The biggest obstacle confronting writers who already possess the talent, sensibility, and discipline required to do good work is the eternal battle against self-doubt. Quality writing depends on the ability to oscillate between creative and critical thinking. Creative to get the material on the page in the first place, critical to shape and improve it during rewrites.
Yet all too often the critical overwhelms the creative, leading to the rabbit hole of obsessive, non-improving revision. Or worse, the dread paralysis we know as writer’s block. One way to allow self-appraisal to curdle into self-laceration is to privilege outside pronouncements over your own judgment.
A goodly chunk of writing advice unwittingly falls into that category. What is often couched as sharply etched tough love can screw with your judgment, especially when your brain is currently casting about for ways to undermine you.
Writing advice can adopt a harshly declarative or unnecessarily categorical tone for a couple of reasons. Most obviously, there’s a big audience for writing advice, which is more entertaining to read when it’s punchy and unequivocal.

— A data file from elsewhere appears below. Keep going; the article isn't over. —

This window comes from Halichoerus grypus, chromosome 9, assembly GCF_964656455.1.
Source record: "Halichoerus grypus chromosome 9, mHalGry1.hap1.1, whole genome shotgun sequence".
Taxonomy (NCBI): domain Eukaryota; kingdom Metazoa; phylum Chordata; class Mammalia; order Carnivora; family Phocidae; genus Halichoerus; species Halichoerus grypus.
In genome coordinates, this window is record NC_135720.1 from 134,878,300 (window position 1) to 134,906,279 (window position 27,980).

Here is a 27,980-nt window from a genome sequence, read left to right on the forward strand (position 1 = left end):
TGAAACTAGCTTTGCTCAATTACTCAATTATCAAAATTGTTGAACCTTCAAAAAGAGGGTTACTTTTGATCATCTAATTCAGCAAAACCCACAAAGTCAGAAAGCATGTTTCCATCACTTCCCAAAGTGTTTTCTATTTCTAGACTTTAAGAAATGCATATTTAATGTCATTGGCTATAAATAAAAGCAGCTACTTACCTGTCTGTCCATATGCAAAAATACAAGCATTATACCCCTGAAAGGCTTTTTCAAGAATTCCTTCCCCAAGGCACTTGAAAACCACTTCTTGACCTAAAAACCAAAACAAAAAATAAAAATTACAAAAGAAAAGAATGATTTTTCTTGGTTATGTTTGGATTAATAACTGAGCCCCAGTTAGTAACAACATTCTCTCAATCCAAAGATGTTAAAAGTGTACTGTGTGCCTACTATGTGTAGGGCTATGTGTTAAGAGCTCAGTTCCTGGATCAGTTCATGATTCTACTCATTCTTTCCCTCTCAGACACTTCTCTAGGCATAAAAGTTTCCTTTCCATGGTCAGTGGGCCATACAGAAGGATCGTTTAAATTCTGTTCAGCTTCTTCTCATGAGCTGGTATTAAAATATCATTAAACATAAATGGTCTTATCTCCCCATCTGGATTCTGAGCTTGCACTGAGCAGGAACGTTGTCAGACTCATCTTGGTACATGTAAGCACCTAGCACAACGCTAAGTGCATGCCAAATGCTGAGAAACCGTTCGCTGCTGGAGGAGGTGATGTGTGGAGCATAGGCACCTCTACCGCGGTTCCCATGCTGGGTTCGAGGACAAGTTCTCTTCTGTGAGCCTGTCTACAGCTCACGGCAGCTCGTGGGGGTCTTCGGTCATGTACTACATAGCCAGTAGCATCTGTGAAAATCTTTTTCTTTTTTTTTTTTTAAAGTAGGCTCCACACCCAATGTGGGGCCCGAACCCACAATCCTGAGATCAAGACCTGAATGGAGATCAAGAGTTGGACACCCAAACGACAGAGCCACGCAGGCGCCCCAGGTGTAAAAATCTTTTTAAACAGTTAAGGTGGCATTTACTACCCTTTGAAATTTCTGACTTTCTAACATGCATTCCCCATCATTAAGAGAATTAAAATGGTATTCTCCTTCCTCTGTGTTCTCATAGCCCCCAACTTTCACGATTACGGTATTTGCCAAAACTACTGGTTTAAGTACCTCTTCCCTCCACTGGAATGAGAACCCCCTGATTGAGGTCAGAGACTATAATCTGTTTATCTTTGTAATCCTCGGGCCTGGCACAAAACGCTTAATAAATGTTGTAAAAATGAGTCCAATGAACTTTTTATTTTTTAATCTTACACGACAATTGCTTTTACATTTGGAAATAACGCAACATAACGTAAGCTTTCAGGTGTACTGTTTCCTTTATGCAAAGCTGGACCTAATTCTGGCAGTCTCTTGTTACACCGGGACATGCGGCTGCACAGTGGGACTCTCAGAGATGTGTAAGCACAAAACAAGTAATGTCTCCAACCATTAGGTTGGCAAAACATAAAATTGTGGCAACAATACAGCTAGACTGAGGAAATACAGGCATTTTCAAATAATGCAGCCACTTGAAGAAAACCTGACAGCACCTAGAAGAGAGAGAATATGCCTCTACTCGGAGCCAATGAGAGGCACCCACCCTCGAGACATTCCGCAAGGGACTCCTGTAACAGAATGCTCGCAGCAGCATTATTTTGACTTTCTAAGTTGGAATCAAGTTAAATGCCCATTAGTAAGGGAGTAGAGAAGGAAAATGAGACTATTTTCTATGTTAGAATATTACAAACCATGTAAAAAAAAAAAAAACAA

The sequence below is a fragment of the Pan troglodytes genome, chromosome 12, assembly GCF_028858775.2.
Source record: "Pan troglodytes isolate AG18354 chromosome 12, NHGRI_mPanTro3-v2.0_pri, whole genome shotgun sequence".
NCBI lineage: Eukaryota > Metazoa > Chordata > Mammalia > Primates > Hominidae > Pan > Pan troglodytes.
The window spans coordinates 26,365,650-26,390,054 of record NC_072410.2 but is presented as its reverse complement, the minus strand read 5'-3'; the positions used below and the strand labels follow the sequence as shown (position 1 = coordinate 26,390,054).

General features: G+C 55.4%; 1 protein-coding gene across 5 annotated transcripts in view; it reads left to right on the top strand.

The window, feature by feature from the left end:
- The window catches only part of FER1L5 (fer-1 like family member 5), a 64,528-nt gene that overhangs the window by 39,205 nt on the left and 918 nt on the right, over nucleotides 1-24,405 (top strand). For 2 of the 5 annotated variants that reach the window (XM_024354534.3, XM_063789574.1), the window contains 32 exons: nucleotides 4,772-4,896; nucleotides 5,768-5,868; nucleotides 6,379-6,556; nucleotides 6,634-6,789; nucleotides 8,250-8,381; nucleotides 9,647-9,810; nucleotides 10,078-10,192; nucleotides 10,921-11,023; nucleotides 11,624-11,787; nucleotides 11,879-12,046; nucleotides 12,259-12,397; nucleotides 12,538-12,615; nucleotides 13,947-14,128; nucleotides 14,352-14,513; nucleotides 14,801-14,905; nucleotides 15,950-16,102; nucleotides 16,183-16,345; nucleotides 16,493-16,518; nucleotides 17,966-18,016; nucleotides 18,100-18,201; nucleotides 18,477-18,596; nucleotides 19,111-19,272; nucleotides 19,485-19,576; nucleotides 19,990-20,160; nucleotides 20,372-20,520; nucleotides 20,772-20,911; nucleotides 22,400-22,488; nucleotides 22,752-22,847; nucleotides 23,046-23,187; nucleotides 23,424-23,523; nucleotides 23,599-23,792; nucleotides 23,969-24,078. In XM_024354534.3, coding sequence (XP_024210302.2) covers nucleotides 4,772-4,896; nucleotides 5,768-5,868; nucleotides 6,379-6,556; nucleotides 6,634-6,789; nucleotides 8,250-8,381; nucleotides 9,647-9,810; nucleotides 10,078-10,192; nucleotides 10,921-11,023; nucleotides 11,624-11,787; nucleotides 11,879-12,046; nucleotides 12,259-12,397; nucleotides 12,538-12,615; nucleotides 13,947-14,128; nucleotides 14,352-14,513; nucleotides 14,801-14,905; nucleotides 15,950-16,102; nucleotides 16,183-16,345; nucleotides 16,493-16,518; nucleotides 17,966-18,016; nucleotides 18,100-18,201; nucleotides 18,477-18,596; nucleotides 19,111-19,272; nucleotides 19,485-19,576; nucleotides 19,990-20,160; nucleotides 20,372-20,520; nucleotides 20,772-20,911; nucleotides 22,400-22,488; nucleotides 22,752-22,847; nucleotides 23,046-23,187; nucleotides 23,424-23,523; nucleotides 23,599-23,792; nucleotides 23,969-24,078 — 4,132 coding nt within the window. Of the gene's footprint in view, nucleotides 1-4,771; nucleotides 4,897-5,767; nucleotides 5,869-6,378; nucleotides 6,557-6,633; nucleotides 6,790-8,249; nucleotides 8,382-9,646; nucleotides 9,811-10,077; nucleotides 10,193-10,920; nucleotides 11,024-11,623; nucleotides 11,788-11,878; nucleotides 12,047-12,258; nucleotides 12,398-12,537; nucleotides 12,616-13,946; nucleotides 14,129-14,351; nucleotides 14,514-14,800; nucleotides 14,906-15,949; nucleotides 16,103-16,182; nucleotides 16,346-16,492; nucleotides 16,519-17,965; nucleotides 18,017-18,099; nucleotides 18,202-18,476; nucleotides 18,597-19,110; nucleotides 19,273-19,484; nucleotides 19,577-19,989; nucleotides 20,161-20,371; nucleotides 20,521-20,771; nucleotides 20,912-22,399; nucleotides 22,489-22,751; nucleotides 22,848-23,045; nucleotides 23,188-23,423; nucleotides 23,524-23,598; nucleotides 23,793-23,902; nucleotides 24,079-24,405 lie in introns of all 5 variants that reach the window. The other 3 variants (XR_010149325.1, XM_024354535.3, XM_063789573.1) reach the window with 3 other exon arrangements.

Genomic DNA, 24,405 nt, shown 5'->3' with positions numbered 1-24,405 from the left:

Another less apparent reason is that it’s often written out of frustration with willfully clueless would-be writers who don’t have the above-mentioned qualities and are unlikely to ever acquire them. The clumsily confrontational cover letters and howler-strewn prose of the strictly aspirational writer provide perfect bad examples for a “don’t do this” list.
The extreme cases are memorable, but they’re at best unready for real help. Notes warning you to avoid insulting your prospective publisher or submitting unproofed first drafts don’t reach the people who stand to benefit from them.
When deciding whether to let a piece of advice to take up residence in your personal rule book, look for practical tips that make good work better. Distrust flagellations and exhortations. Even when they make good points, the emotional charge behind them may do more to mystify the process and overfeed your voice of doubt than to spur you to a new breakthrough.
Be sure, above all, that the advice you’re taking on board isn’t a case of the writer spreading his or her self-doubt to others. That stuff’s contagious, man.
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